About the Restless Legs Syndrome Foundation The Restless Legs Syndrome Foundation (RLSF) is a nonprofit 501(c)3 organization. In 1992, RLSF was incorporated as a nonprofit organization to address the growing need for research and information about this little known condition. The Foundation has grown from a simple volunteer staff to a national organization based in Rochester, Minnesota. Our understanding of RLS has also grown. We now know that the condition is not rare at all. In fact, research suggests that about 1 in every 10 persons of the general population has this neurologic condition. If you’re not already a Foundation member, please consider joining a community dedicated to making the future better for everyone living with RLS. Our Mission The RLS Foundation is dedicated to improving the lives of the men, women, and children who live with this often devastating disease. The RLS Foundation’s goals are to increase awareness of RLS, to improve treatments, and, through research, to find a cure. ….continued from page 2 effective in arthritis treatment and may also stimulate those parts of the brain that are involved in RLS. Reflexology is based on the belief that the brain, head, and spine all respond to indirect massage of specific parts of the feet. Anecdotally reflexology may be effective in helping people lessen the severity of their symptoms and promote an overall sense of wellbeing. Nutritional supplements of vitamin E, calcium, magnesium, and folic acid incorporated into your diet may be helpful for people with restless legs syndrome. Please remember to share with your doctor when you begin or end an alternative RLS therapy.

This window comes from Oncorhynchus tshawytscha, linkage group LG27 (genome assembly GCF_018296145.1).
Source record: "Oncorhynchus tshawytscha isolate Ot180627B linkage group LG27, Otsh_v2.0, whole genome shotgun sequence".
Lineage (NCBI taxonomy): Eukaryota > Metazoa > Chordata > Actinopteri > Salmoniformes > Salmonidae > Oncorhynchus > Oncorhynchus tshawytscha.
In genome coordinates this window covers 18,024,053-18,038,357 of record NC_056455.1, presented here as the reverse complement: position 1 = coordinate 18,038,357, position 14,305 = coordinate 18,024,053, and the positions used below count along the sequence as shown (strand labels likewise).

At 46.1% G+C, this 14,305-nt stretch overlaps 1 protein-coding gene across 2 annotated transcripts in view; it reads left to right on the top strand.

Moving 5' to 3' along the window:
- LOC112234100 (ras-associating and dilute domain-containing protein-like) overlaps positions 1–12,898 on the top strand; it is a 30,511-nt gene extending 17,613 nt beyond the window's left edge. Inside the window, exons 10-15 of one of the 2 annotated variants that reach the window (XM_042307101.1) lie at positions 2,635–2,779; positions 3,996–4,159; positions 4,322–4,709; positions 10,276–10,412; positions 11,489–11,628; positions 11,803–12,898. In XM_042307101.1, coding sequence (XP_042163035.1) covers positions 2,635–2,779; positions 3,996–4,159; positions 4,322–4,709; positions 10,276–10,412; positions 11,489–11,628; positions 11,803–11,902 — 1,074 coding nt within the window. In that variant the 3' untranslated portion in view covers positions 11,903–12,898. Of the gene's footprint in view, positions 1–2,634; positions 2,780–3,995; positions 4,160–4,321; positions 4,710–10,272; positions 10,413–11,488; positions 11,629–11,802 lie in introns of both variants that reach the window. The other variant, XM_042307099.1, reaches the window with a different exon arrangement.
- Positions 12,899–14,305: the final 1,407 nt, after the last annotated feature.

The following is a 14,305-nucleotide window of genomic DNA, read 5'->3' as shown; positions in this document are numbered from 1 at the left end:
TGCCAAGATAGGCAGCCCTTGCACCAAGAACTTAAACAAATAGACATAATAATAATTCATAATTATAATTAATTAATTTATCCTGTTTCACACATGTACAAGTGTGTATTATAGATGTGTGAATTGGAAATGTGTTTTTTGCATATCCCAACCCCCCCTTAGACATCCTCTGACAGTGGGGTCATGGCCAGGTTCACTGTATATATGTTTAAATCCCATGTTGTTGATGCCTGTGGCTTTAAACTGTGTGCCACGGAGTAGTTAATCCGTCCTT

Lifestyle Modifications In addition to working closely with your healthcare provider, incorporating the following changes in your daily lifestyle may improve your RLS symptoms.

relaxing in the hour before bedtime can help as well. You may want to maintain a daily sleep diary* to determine what behaviors are most effective for you.

Exercising for as little as 15-20 minutes a day can make a difference in your RLS and improve your overall health.